The vote to leave the EU in this week's Brexit referendum quickly spawned talk of more referendums, including a repeat of one that nearly tore Britain apart two years ago: one on Scottish independence.
A majority of Scottish voters opted to remain in the European Union, contrary to the overall outcome of Britain's EU referendum.
Scottish government chief Nicola Sturgeon said Friday that the result "makes clear that the people of Scotland see their future as part of the European Union."
In a 2014 public vote, Scots opted for remaining a part of Britain.
Ahead of Thursday's referendum, Sturgeon's Scottish National Party (SNP) had announced that there would be a further public vote in case Scotland were to be forced to leave the EU against its will.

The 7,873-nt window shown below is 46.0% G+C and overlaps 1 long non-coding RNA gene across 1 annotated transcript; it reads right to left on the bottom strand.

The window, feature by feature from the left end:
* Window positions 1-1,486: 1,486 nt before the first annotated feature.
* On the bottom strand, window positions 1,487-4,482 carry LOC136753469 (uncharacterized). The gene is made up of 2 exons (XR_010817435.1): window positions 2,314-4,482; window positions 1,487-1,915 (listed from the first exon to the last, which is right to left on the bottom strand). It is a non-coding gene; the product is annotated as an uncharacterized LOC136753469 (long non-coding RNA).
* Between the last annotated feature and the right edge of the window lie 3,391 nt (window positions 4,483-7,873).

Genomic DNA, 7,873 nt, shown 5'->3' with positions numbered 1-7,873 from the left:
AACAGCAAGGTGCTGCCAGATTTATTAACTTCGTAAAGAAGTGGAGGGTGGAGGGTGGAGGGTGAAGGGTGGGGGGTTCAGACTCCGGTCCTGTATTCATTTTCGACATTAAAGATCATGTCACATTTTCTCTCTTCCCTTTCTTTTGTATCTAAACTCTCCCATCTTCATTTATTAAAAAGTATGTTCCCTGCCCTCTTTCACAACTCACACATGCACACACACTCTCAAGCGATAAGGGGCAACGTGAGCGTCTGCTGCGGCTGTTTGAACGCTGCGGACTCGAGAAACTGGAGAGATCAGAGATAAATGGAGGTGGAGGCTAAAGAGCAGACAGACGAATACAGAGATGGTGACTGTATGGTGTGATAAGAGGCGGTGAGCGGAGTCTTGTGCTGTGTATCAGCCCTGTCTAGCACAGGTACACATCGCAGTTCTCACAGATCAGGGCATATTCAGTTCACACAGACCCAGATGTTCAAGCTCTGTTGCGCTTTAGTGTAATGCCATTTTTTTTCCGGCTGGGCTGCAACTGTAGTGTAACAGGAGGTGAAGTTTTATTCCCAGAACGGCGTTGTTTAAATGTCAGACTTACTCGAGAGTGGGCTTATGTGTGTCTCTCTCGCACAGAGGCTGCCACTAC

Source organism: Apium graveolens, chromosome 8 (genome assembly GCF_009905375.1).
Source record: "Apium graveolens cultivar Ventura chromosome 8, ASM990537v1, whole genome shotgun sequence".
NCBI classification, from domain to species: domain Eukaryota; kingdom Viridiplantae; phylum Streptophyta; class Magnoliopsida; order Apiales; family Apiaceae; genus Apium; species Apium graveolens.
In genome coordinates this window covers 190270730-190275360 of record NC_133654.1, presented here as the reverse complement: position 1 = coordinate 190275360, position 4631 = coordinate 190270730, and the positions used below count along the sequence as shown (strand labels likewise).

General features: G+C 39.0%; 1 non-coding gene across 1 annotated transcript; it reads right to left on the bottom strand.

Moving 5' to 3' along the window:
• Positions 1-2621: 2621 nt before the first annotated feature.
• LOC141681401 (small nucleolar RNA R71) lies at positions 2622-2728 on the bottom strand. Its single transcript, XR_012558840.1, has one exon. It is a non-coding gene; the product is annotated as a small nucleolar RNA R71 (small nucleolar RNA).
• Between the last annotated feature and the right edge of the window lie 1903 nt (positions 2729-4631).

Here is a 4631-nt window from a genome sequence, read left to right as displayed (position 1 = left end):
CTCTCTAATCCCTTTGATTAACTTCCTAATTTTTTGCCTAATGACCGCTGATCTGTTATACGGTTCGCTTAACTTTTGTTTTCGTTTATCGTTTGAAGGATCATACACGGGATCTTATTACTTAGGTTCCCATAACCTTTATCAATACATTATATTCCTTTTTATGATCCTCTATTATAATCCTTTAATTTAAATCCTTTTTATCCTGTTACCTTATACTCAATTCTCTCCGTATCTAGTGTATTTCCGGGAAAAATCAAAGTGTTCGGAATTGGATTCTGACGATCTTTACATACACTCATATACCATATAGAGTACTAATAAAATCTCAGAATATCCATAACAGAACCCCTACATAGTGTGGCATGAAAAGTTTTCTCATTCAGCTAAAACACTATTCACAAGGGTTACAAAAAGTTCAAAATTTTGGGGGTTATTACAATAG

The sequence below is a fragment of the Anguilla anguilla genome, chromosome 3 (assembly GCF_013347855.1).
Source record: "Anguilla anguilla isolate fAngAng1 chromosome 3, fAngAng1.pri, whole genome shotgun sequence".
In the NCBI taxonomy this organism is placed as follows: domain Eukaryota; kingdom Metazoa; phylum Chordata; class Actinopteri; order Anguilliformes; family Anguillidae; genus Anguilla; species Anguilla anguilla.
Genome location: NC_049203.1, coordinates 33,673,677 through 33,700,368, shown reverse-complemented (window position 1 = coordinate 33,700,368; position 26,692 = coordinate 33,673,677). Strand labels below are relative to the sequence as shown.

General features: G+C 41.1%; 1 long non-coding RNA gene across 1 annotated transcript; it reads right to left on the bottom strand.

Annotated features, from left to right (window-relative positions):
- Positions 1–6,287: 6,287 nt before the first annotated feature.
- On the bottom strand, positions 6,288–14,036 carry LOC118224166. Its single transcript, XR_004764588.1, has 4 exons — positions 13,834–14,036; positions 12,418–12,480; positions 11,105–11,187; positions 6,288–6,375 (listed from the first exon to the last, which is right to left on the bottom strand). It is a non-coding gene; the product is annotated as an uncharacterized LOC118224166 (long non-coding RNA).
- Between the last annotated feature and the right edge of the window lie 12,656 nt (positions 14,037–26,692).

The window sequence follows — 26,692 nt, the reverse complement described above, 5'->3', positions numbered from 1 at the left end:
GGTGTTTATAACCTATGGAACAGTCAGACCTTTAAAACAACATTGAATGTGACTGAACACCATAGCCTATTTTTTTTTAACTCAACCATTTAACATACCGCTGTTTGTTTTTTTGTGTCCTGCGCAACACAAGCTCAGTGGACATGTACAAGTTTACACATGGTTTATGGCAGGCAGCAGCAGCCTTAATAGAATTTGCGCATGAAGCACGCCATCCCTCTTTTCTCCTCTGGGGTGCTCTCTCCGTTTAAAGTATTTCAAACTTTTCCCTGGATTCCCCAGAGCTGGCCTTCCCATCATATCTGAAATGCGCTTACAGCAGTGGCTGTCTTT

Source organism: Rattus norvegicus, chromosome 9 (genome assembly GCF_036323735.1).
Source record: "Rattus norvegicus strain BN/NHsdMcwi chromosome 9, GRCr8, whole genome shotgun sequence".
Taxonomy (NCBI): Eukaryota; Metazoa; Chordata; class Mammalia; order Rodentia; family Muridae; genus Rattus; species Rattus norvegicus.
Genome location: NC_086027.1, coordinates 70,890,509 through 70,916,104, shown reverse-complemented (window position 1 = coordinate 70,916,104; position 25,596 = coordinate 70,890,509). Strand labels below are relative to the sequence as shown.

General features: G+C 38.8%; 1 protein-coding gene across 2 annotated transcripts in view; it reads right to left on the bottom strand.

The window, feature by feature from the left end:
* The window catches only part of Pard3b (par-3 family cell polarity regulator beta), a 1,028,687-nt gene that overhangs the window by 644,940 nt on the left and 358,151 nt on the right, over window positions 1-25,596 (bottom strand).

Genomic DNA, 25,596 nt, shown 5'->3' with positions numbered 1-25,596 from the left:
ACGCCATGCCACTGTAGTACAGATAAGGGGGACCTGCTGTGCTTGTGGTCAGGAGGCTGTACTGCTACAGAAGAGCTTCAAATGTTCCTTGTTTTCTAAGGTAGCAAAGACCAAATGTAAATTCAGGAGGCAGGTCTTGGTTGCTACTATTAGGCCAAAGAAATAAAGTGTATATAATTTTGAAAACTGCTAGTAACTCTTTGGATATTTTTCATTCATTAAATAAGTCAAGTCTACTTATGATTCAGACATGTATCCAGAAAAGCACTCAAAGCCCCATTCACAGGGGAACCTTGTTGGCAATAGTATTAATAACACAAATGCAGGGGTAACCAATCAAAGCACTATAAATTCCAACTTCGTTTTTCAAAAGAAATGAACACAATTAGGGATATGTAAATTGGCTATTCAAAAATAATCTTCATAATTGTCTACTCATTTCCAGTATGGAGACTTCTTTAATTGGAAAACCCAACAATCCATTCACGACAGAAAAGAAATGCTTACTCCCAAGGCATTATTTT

"I'm quite certain Nicola Sturgeon would implement the SNPmanifesto" in case of a overall vote for leaving the EU, Sturgeon's predecessor, Alex Salmond, told broadcaster BBC.
All Scottish voting districts opted for remaining part of the EU, with 62 per cent of Scottish voters casting pro-EU ballots and 38 supporting the so-called Brexit.
"Scotland will seek independence now," Harry Potter author JK Rowling said on Twitter.
"[Prime Minister David] Cameron's legacy will be breaking up two unions," the British writer said. "Neither needed to happen."
Voters in Northern Ireland also backed the Remain vote, prompting talk there of Britain forfeiting its mandate to represent the region.
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